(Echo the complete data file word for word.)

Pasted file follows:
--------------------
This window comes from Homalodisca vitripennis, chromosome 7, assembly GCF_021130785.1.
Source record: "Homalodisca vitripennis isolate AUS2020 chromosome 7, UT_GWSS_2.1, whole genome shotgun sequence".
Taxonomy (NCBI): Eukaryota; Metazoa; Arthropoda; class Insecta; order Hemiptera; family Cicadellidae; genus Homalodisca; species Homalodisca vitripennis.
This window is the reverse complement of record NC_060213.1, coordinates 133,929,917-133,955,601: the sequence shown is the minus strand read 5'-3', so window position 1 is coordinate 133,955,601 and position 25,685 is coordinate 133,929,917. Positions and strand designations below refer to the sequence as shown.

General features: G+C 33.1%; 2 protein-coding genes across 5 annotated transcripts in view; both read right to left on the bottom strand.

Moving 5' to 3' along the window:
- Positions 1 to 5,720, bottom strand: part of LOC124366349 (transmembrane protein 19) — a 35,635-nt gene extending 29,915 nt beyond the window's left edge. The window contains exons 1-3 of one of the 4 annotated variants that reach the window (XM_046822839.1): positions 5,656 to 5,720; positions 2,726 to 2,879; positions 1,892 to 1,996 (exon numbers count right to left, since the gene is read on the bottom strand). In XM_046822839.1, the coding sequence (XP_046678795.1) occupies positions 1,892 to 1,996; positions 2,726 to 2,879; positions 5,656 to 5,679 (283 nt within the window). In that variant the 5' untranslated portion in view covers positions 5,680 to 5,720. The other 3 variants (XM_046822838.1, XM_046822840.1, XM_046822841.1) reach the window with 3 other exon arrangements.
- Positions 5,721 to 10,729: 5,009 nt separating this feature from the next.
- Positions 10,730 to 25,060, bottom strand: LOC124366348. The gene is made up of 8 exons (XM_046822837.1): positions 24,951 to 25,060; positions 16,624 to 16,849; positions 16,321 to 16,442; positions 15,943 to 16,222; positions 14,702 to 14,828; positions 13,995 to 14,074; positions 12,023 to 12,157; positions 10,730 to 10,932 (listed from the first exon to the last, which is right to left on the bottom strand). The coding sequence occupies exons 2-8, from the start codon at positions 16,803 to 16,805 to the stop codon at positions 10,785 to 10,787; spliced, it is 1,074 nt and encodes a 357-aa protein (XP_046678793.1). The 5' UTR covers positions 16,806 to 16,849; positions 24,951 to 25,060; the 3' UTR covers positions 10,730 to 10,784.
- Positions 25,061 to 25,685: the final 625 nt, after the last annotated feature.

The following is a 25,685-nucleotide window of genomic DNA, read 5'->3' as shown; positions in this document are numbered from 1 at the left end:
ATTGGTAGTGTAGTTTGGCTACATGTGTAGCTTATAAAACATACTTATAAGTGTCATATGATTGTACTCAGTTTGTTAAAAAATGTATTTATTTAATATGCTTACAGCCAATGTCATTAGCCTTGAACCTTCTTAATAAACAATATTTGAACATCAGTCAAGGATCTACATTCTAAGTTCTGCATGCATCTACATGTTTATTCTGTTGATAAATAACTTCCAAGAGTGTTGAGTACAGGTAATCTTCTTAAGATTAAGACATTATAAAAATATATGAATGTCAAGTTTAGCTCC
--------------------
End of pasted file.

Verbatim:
This window comes from Homalodisca vitripennis, chromosome 7, assembly GCF_021130785.1.
Source record: "Homalodisca vitripennis isolate AUS2020 chromosome 7, UT_GWSS_2.1, whole genome shotgun sequence".
Taxonomy (NCBI): Eukaryota; Metazoa; Arthropoda; class Insecta; order Hemiptera; family Cicadellidae; genus Homalodisca; species Homalodisca vitripennis.
This window is the reverse complement of record NC_060213.1, coordinates 133,929,917-133,955,601: the sequence shown is the minus strand read 5'-3', so window position 1 is coordinate 133,955,601 and position 25,685 is coordinate 133,929,917. Positions and strand designations below refer to the sequence as shown.

General features: G+C 33.1%; 2 protein-coding genes across 5 annotated transcripts in view; both read right to left on the bottom strand.

Moving 5' to 3' along the window:
- Positions 1 to 5,720, bottom strand: part of LOC124366349 (transmembrane protein 19) — a 35,635-nt gene extending 29,915 nt beyond the window's left edge. The window contains exons 1-3 of one of the 4 annotated variants that reach the window (XM_046822839.1): positions 5,656 to 5,720; positions 2,726 to 2,879; positions 1,892 to 1,996 (exon numbers count right to left, since the gene is read on the bottom strand). In XM_046822839.1, the coding sequence (XP_046678795.1) occupies positions 1,892 to 1,996; positions 2,726 to 2,879; positions 5,656 to 5,679 (283 nt within the window). In that variant the 5' untranslated portion in view covers positions 5,680 to 5,720. The other 3 variants (XM_046822838.1, XM_046822840.1, XM_046822841.1) reach the window with 3 other exon arrangements.
- Positions 5,721 to 10,729: 5,009 nt separating this feature from the next.
- Positions 10,730 to 25,060, bottom strand: LOC124366348. The gene is made up of 8 exons (XM_046822837.1): positions 24,951 to 25,060; positions 16,624 to 16,849; positions 16,321 to 16,442; positions 15,943 to 16,222; positions 14,702 to 14,828; positions 13,995 to 14,074; positions 12,023 to 12,157; positions 10,730 to 10,932 (listed from the first exon to the last, which is right to left on the bottom strand). The coding sequence occupies exons 2-8, from the start codon at positions 16,803 to 16,805 to the stop codon at positions 10,785 to 10,787; spliced, it is 1,074 nt and encodes a 357-aa protein (XP_046678793.1). The 5' UTR covers positions 16,806 to 16,849; positions 24,951 to 25,060; the 3' UTR covers positions 10,730 to 10,784.
- Positions 25,061 to 25,685: the final 625 nt, after the last annotated feature.

The following is a 25,685-nucleotide window of genomic DNA, read 5'->3' as shown; positions in this document are numbered from 1 at the left end:
ATTGGTAGTGTAGTTTGGCTACATGTGTAGCTTATAAAACATACTTATAAGTGTCATATGATTGTACTCAGTTTGTTAAAAAATGTATTTATTTAATATGCTTACAGCCAATGTCATTAGCCTTGAACCTTCTTAATAAACAATATTTGAACATCAGTCAAGGATCTACATTCTAAGTTCTGCATGCATCTACATGTTTATTCTGTTGATAAATAACTTCCAAGAGTGTTGAGTACAGGTAATCTTCTTAAGATTAAGACATTATAAAAATATATGAATGTCAAGTTTAGCTCC